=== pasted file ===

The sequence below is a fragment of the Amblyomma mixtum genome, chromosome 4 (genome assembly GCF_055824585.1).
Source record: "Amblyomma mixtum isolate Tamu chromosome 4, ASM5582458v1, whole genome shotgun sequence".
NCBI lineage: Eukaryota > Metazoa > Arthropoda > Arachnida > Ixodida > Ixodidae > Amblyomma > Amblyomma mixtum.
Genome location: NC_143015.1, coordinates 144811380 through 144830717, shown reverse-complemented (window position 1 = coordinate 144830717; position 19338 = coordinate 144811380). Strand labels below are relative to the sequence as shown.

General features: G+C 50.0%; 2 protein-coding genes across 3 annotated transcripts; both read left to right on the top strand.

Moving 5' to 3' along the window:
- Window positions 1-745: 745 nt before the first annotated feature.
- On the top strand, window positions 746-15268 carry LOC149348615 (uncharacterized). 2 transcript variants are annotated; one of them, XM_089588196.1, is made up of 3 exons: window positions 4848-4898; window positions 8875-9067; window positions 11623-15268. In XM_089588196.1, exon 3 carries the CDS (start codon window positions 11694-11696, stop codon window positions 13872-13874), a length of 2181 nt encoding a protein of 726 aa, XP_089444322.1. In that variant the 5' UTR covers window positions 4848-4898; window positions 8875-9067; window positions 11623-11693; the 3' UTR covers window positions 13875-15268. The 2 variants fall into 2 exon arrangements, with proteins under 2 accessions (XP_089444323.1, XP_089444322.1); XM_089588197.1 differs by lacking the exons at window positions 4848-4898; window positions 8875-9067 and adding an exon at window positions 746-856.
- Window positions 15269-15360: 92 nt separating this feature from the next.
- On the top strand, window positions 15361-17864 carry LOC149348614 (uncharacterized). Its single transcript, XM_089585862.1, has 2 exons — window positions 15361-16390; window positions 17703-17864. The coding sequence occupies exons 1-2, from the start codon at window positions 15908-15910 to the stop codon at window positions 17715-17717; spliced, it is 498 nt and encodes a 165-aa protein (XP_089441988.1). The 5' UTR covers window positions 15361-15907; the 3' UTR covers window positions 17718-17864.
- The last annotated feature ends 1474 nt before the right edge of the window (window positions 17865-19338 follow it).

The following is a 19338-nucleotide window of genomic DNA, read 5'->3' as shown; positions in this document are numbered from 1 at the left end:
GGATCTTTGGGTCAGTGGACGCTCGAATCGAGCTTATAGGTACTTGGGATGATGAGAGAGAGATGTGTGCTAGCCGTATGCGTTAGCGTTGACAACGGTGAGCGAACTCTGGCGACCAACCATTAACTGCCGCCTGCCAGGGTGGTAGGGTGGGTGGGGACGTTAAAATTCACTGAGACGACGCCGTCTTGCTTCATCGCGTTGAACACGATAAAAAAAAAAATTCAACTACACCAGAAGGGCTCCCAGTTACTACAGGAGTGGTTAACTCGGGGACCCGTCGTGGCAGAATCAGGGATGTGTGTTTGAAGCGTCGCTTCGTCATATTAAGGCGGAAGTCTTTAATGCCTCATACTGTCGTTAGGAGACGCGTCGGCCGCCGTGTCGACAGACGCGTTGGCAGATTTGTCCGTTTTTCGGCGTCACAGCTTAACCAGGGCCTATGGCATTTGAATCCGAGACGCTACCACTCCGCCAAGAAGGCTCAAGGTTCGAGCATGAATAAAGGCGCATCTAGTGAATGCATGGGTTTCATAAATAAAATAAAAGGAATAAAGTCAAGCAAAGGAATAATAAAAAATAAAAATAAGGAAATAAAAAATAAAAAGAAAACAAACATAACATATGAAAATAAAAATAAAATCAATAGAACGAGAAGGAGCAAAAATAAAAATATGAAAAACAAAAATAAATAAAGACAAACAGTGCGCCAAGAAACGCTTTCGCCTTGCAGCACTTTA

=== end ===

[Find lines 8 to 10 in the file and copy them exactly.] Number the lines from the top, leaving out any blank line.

- On the top strand, window positions 746-15268 carry LOC149348615 (uncharacterized). 2 transcript variants are annotated; one of them, XM_089588196.1, is made up of 3 exons: window positions 4848-4898; window positions 8875-9067; window positions 11623-15268. In XM_089588196.1, exon 3 carries the CDS (start codon window positions 11694-11696, stop codon window positions 13872-13874), a length of 2181 nt encoding a protein of 726 aa, XP_089444322.1. In that variant the 5' UTR covers window positions 4848-4898; window positions 8875-9067; window positions 11623-11693; the 3' UTR covers window positions 13875-15268. The 2 variants fall into 2 exon arrangements, with proteins under 2 accessions (XP_089444323.1, XP_089444322.1); XM_089588197.1 differs by lacking the exons at window positions 4848-4898; window positions 8875-9067 and adding an exon at window positions 746-856.
- Window positions 15269-15360: 92 nt separating this feature from the next.
- On the top strand, window positions 15361-17864 carry LOC149348614 (uncharacterized). Its single transcript, XM_089585862.1, has 2 exons — window positions 15361-16390; window positions 17703-17864. The coding sequence occupies exons 1-2, from the start codon at window positions 15908-15910 to the stop codon at window positions 17715-17717; spliced, it is 498 nt and encodes a 165-aa protein (XP_089441988.1). The 5' UTR covers window positions 15361-15907; the 3' UTR covers window positions 17718-17864.